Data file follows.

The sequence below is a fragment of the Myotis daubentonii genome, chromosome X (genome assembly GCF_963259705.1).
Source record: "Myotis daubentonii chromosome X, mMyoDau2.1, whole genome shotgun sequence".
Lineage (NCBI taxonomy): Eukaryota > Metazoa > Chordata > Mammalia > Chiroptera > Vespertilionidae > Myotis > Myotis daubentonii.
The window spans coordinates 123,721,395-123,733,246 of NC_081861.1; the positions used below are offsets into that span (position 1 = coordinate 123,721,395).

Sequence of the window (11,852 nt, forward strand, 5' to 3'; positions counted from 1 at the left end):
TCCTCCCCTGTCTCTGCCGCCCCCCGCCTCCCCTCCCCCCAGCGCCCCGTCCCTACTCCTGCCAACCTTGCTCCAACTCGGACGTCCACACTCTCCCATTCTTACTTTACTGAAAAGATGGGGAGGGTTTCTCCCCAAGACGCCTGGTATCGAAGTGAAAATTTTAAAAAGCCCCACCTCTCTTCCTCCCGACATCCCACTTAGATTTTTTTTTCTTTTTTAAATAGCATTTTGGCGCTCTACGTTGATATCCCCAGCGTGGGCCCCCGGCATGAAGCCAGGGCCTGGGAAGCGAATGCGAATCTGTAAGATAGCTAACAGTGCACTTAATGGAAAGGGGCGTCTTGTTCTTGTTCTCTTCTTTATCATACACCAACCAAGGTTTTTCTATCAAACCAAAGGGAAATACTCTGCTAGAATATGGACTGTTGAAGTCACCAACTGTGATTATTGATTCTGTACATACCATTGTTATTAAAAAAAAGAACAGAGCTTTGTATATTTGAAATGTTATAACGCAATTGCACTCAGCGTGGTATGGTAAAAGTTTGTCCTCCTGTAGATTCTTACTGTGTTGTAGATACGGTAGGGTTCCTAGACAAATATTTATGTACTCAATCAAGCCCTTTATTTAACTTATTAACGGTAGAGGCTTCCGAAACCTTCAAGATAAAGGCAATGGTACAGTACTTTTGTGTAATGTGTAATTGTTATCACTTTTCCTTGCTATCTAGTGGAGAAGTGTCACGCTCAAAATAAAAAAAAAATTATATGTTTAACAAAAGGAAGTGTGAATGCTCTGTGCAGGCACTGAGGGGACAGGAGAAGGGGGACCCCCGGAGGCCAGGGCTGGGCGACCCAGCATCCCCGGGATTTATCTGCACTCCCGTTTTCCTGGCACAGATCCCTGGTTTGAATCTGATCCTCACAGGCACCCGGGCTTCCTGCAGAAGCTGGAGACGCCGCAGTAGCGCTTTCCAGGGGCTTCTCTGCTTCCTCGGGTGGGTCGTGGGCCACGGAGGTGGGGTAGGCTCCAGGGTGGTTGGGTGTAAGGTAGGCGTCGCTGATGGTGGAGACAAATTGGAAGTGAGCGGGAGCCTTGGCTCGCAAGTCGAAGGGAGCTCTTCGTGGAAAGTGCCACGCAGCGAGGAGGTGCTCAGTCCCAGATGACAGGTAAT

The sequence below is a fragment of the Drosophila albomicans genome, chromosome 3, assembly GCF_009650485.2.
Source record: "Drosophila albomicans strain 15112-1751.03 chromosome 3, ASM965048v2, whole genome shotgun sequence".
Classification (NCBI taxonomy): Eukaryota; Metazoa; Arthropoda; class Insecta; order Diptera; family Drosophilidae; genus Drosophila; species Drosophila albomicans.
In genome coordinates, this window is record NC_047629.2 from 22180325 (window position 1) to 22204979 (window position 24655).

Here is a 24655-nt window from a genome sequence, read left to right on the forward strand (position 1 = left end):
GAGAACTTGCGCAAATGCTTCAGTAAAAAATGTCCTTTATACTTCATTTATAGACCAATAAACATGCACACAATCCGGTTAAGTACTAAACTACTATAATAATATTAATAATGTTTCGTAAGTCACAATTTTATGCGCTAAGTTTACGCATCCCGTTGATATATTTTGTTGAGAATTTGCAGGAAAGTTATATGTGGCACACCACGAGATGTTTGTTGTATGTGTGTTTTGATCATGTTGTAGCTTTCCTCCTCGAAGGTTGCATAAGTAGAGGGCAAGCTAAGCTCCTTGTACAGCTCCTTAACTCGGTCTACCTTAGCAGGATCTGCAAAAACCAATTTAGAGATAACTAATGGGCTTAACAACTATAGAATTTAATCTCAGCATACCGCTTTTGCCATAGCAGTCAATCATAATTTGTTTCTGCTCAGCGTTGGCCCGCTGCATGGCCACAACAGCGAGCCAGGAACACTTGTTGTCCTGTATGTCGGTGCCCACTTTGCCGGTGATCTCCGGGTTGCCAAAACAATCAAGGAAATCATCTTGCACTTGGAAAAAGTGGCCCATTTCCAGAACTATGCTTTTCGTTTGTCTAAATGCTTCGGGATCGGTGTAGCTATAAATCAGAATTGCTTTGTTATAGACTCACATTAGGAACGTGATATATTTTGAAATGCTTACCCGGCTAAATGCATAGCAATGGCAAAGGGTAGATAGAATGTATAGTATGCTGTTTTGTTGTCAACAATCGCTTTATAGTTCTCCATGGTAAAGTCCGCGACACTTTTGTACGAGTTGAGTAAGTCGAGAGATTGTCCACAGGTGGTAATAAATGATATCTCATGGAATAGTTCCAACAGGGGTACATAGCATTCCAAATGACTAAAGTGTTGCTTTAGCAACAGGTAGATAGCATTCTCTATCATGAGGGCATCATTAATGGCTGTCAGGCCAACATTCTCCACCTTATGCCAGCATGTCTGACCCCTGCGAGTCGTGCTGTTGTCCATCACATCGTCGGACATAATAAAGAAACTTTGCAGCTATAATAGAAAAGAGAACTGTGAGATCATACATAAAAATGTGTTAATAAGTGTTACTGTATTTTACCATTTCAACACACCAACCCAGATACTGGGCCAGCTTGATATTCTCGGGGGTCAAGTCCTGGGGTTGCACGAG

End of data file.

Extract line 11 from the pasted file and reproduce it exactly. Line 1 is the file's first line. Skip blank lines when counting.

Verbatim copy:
Here is a 24655-nt window from a genome sequence, read left to right on the forward strand (position 1 = left end):